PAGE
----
In pregnancy week 34, your little one is 17.7" long and weighs 4.7 pounds. Your baby will usually be having the head down and engaged in the pelvis nicely, and if not, will be getting into the right position. If your baby is not in a good position, you can learn to maneuver your little one to turn the head facing down. Your baby behaves like a newborn and can open the eyes when awake and close it when asleep. The fingernails have grown long and may need trimming soon after birth. If the baby is born in pregnancy week 34, there is a 95% probability of survival.
Your little one is not changing in anyway except putting on extra weight, which is necessary for survival outside the womb. The weight and the length given are only approximations of the average weight. Some babies are much heavier when born and some are much smaller. Usually by using an ultrasound, you can get a more precise weight for the baby. All other means of measurement can only give estimates that are off by nearly a pound.
At pregnancy week 34, the fundus is anywhere from five to six inches from the belly button. However, as you near labour, maybe a few days before, your little one's head will drop into the birth canal. Your tummy seems to have dropped too. It will ease your breathlessness, as you can breathe easy as the baby and uterus is not compressing your lungs anymore, because now there is more space in the upper regions of your tummy. However, when this happens you are going to feel pressure on your vagina, if the pressure is a lot, visit your doctor, so that he can check to see how low the head is.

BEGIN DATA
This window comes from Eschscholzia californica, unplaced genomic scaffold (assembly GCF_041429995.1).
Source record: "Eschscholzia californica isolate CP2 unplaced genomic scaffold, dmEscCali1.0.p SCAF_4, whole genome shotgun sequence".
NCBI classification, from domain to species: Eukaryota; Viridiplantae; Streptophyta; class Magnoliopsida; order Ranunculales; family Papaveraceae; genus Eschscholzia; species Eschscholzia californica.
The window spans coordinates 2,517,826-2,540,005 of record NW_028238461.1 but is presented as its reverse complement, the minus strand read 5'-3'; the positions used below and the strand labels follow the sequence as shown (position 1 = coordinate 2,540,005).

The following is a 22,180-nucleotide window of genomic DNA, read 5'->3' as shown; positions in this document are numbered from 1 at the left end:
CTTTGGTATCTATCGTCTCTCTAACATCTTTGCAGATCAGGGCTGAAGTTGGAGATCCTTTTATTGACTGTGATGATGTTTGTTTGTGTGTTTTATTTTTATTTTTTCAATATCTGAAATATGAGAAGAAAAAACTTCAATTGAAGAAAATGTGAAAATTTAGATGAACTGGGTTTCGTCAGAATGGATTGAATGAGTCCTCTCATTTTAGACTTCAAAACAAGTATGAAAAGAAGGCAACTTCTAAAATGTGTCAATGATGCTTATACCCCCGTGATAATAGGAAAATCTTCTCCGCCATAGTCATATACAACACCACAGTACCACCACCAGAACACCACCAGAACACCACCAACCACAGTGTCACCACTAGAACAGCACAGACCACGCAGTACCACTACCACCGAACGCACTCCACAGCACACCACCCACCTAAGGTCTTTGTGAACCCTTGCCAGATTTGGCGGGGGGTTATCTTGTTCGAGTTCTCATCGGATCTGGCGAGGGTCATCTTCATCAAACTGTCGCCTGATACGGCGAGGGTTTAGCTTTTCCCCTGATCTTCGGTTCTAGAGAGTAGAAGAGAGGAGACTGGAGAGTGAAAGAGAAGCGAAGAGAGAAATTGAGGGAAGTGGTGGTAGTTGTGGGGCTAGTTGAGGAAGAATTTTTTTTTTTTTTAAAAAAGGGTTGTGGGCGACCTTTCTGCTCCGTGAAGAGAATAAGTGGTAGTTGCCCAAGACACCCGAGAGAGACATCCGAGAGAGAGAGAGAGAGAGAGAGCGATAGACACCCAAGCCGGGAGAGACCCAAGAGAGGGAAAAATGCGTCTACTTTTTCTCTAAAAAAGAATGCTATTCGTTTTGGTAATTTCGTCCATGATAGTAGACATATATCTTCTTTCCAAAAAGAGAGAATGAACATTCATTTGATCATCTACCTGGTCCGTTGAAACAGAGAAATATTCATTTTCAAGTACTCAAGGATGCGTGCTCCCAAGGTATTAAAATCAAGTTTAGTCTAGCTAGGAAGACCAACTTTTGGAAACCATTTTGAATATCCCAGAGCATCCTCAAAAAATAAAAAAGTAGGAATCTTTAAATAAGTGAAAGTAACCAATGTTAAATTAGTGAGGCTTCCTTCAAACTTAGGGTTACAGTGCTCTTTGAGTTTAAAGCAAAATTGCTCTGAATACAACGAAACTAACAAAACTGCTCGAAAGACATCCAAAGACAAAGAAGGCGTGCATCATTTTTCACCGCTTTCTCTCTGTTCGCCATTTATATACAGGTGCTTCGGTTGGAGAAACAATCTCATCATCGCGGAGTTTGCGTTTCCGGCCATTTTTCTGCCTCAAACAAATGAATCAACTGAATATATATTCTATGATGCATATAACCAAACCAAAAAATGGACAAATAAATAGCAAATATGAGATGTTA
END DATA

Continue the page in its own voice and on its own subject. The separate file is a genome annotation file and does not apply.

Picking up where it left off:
You can discuss with your doctor whether you need an episiotomy that is an incision made from the vagina to the anus, to prevent the vagina from tearing when the baby is born. If the baby is big, this may be a good idea, but if a baby is small it may be able to make it through the expanded cervix, without this procedure. Episiotomies can create symptoms such as a higher risk of infection; an increase in blood loss during delivery; incontinence; lack of sexual sensation after delivery; pelvic muscles becoming weaker after delivery; an increase in the risk of a bad tear during delivery; and it takes much longer to heal.
Episiotomies are useful when the baby is in distress and needs to be delivered fast. To avoid episiotomy, gently massage the perineum and vagina. This is called the perineal massage and can be used to deliver your little one with minimal tearing of your perineum and vagina. The perineum is the region between the vagina and the anus. The health professional will be able to teach you how to do a perineal massage. This massage can be done by yourself or with the help of your partner.